This pioneer cemetery could only be reached by steep path through overgrown brush under a canopy of old trees. Yet it was beautifully cared for by a local Boy Scout troop.

Most of the pioneer cemeteries I’ve visited are lonely places on patches of farmland or meadowland. They’re generally located on a low hill, most often with a small grove of trees. Some are only accessible by overgrown paths, or by vehicles with high ground clearance. A few pioneer cemeteries are well-tended; most aren’t. Many are overgrown with grass and weeds. Most have gravestones that are damaged, weathered, unreadable.

But all of them are full of stories. There are graves of soldiers — Civil War veterans, veterans of the world wars. You can tell by the dates which ones died in uniform. There are graves of wives who outlived their husbands, graves of mothers who died in childbirth, graves of the children they bore. There are lots of graves of infants, often with the number of months or weeks they lived.

Trester pioneer cemetery

All cemeteries and graveyards tend to be quiet. Pioneer cemeteries are more than quiet. They’re silent. And yet they’re full of stories. Untold stories. Forgotten stories. The first person buried in what would eventually become the Slaughter pioneer cemetery was eight-year-old Hester Slaughter, who died of ‘the fever’ in the summer of 1846. She was buried in a corner of the family farm. There was no lumber mill in the region, so there was no sawn lumber to make a casket. Instead, the family split the trunk of a tree that had been chopped down to clear the land; they hollowed it out, placed poor Hester inside, closed it back up, and buried her. A total of 69 people would be buried in that small plot of land, including three Civil War veterans and a veteran of the War of 1812.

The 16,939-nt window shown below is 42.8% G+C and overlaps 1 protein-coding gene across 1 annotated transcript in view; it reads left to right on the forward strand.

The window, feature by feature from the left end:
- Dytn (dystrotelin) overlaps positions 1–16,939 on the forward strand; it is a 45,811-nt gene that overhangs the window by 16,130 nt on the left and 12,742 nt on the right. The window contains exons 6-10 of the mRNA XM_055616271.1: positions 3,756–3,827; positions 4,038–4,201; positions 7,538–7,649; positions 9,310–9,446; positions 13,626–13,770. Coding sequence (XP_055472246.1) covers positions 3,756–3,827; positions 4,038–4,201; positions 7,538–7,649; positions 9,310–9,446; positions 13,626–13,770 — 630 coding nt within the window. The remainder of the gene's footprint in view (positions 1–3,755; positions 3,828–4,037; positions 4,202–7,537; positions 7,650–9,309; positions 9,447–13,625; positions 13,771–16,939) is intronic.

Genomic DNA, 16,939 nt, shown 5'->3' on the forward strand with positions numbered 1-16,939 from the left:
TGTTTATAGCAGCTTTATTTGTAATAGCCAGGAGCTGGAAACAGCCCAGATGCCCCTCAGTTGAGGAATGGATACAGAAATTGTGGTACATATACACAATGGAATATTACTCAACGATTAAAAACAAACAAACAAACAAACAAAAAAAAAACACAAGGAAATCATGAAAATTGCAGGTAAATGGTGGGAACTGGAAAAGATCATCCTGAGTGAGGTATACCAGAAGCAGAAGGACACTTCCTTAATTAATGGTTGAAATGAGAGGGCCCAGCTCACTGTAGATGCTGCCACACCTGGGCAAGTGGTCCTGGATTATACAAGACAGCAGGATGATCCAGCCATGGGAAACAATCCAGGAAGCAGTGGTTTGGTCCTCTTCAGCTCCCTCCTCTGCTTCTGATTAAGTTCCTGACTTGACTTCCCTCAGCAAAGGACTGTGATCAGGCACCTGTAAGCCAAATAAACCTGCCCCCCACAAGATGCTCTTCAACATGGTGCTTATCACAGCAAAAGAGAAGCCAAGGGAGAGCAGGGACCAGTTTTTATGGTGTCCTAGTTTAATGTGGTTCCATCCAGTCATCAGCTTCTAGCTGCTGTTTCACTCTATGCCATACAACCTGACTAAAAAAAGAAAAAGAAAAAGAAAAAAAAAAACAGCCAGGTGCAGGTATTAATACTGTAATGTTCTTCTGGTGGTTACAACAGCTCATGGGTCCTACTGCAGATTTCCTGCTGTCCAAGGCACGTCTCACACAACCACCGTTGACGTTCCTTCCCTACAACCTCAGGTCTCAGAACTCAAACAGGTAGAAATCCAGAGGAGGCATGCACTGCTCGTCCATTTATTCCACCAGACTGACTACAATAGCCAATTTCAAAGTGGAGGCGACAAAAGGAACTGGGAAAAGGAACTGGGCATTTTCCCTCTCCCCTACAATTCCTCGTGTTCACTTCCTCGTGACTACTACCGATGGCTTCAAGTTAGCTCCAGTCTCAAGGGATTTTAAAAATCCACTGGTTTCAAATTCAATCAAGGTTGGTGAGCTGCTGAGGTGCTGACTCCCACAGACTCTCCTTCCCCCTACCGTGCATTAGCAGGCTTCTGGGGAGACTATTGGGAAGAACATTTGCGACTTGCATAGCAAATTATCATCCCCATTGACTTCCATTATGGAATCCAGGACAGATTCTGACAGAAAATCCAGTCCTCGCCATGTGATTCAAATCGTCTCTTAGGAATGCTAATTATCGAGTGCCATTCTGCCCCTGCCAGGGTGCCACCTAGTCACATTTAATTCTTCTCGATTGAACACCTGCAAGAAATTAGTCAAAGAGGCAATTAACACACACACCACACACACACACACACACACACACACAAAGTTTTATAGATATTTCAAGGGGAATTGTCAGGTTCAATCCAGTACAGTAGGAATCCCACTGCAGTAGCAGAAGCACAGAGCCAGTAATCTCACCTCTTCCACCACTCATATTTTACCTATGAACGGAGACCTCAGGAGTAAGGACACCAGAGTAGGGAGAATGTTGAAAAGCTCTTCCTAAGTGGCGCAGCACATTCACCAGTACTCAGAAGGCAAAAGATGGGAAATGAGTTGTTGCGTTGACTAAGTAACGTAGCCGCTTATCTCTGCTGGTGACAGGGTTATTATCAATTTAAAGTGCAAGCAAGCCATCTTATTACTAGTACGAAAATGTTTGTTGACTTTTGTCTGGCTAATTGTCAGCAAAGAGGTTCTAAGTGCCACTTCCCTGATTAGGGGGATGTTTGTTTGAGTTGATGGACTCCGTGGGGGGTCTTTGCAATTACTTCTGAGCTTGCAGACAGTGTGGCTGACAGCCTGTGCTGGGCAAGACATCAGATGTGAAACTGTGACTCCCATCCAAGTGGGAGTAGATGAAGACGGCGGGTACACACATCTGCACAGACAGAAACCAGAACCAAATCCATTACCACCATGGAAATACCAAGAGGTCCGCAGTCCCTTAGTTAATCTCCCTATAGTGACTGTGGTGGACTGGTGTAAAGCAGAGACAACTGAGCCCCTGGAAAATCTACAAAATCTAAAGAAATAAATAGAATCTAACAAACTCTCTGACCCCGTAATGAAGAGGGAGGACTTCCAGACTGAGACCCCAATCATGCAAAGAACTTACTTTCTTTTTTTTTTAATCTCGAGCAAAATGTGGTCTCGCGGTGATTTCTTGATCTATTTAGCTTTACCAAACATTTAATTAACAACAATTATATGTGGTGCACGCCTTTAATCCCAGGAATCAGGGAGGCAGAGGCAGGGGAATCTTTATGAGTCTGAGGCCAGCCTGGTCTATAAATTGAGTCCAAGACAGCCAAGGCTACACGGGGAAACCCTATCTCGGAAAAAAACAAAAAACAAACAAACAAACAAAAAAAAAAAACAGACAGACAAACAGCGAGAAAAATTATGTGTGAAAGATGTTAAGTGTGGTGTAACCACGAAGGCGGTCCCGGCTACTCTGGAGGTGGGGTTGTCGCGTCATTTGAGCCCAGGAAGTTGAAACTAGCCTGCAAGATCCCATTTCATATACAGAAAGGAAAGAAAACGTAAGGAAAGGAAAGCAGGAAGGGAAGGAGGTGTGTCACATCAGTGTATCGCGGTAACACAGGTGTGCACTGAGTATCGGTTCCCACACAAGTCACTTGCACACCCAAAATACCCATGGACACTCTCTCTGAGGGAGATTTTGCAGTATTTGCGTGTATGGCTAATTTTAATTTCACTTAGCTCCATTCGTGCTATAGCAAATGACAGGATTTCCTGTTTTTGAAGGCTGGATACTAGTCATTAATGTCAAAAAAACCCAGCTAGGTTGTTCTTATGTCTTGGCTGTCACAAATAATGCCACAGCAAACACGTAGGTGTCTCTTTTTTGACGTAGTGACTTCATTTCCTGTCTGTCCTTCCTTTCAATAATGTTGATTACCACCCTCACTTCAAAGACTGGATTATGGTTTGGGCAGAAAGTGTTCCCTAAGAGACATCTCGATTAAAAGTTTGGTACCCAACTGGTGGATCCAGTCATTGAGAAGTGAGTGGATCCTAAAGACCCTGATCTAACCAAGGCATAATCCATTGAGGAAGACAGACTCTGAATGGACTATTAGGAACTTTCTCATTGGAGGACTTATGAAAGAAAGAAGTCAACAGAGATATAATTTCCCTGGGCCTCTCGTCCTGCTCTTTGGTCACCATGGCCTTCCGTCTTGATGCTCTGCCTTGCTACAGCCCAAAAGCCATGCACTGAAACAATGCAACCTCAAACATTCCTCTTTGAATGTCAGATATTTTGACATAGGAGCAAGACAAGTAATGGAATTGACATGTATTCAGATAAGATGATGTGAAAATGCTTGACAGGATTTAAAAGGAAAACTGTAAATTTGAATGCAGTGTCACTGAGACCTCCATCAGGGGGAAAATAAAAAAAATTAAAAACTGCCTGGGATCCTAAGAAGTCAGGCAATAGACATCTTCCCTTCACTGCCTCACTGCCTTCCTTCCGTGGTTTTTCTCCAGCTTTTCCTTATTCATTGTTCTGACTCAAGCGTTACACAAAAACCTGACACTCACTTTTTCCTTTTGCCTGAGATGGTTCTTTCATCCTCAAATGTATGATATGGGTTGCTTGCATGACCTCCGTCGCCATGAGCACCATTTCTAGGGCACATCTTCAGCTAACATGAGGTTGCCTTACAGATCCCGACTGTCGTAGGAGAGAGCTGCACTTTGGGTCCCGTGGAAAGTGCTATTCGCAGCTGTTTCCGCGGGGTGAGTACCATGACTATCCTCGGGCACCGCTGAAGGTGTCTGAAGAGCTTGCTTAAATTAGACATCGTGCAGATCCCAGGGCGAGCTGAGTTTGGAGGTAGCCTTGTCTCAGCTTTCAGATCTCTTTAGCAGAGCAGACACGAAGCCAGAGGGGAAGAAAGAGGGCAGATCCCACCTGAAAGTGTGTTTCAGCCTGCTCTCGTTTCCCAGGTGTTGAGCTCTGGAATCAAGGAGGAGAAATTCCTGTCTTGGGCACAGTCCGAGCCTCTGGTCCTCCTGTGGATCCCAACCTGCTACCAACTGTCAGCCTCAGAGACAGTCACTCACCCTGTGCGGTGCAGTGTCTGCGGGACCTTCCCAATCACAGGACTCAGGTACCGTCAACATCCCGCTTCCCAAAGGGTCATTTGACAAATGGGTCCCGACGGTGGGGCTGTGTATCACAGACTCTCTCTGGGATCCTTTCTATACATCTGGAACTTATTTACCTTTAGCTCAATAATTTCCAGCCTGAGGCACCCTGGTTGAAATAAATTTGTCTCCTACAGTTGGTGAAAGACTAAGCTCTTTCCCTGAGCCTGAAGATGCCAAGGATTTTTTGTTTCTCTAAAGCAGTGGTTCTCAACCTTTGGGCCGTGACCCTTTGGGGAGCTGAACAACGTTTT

Among them is Bluford Sumpter, who served in the 39th Iowa Regiment in the Grand Army of the Republic during the Civil War. We don’t know the details of his story, but we know the 39th was active from November 24, 1862, to August 2, 1865. We know they were involved in a great number of battles and skirmishes. We know the 39th helped chase Confederate General Nathan Bedford Forrest (who would survive the war and help found the Ku Klux Klan) into Tennessee and suffered many casualties. We know they eventually deployed with Union General William Tecumseh Sherman in his brutal and savage march across the South that essentially ended the war. We assume Bluford Sumpter survived the war (since it was uncommon then to ship bodies home for burial), but there are no dates on his tombstone, so we don’t know when he died. We only know he was eventually buried in the Slaughter cemetery in Jasper County, Iowa.

Slaughter pioneer cemetery in the grove of trees in the middle of a field.

Also buried nearby is William Wimpigler, who has his own story. Wimpigler served in the Iowa 48th Battalion during the Civil War, He was one of the Hundred Days Men — a troop of volunteers raised in Midwest during the final days of the war; they agreed to serve one hundred days in order to free experienced troops for combat service. The 48th spent its hundred days at the Rock Island Barracks in Illinois, coincidentally guarding Confederate prisoners taken during Sherman’s campaign.

Both of those Civil War veterans are buried near eight-year-old Hester Slaughter in her hollowed out log coffin on what was once an unused parcel of her family’s farm. Every grave has a story. But we only know about those stories exist because the graves exist, and we only know those graves exist because some unnamed person in a bureaucracy decided it was worthwhile to officially recognize and record the existence of pioneer cemeteries.

That unknown bureaucrat has a story too. We all do. Few of them get told, but all of them are worth telling.

october surprise

Originally, a ‘surprise’ was an unexpected attack. It comes from the Latin sur meaning ‘over’ or ‘above’ and prendre meaning ‘to grasp or seize’. A surprise party, originally, was a stealth military detachment that ambushed the enemy.